Belief functions for the working scientist

Please find the slides here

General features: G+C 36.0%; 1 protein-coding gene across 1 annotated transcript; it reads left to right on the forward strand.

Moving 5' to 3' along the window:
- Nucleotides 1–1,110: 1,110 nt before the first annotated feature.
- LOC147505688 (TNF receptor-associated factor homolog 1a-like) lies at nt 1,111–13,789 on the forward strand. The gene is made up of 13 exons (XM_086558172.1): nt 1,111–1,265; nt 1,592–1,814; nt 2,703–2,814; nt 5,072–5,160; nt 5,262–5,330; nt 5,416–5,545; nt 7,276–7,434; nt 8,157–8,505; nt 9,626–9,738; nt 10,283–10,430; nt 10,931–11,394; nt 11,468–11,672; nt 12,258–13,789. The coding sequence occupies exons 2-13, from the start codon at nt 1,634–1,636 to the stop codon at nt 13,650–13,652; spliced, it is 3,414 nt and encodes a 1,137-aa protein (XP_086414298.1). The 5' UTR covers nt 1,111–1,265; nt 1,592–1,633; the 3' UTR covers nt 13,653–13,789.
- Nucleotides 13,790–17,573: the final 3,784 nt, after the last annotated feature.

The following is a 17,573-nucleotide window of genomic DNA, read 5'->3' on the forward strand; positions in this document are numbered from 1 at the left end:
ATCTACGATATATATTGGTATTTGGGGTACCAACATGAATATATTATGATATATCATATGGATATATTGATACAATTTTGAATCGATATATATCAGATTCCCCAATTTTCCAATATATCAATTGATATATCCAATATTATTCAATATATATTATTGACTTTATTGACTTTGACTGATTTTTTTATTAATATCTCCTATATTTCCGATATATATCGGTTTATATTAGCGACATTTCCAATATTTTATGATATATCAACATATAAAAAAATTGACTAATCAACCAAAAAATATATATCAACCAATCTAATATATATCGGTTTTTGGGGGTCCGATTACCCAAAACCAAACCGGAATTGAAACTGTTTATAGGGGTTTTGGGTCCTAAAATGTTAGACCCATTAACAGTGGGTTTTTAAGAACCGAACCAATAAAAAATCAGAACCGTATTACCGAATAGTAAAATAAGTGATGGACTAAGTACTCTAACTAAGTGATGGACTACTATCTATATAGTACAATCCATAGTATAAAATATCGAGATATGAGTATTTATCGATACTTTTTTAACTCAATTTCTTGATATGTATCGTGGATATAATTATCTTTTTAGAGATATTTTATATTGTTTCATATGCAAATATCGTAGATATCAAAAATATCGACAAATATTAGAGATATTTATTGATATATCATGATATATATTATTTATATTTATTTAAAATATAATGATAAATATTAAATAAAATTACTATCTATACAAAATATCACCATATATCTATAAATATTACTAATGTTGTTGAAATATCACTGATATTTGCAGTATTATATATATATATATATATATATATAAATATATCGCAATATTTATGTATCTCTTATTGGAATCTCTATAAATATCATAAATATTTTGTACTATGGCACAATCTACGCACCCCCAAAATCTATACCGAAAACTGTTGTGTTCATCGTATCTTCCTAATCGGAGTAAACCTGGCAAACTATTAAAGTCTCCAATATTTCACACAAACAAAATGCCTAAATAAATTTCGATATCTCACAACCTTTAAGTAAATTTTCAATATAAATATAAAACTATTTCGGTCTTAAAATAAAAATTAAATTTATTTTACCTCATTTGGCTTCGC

The theory of belief functions, sometimes referred to as evidence theory or Dempster-Shafer theory, was first introduced by Arthur P. Dempster in the context of statistical inference, to be later developed by Glenn Shafer as a general framework for modelling epistemic uncertainty. The methodology is now well established as a general framework for reasoning with uncertainty, with well-understood connections to related frameworks such as probability, possibility, random set and imprecise probability theories. Importantly, in recent years the number of papers published on the theory and application of belief functions has been booming (reaching over 800 in 2014 alone), displaying strong growth in particular in the East Asian community and among practitioners working on multi-criteria decision making, earth sciences, and sensor fusion. Belief functions are a natural tool to cope with heavy uncertainty, lack of evidence and missing data, and extremely rare events. An early debate on the rationale of belief functions gave a strong contribution to the growth and success of the UAI community and series of conference in the Eighties and Nineties, thanks to the contribution of scientists of the caliber of Glenn Shafer, Judea Pearl, Philippe Smets and Prakash Shenoy, among others. Ever since the UAI and BELIEF community have somewhat diverged, and the proposers’ effort has been recently directed towards going back to a closer relationships and exchange of ideas between the two communities. This was one of the aims of the recent BELIEF 2014 International Conference of which the proposers were General Chair and member of the Steering Committee, respectively. A number of books are being published on the subject as we speak, and the impact of the belief function approach to uncertainty is growing. The proposed tutorial aims at bridging the gap between researchers in the field and the wider AI and Uncertainty Theory community, with the longer term goal of a more fruitful collaboration and dissemination of ideas.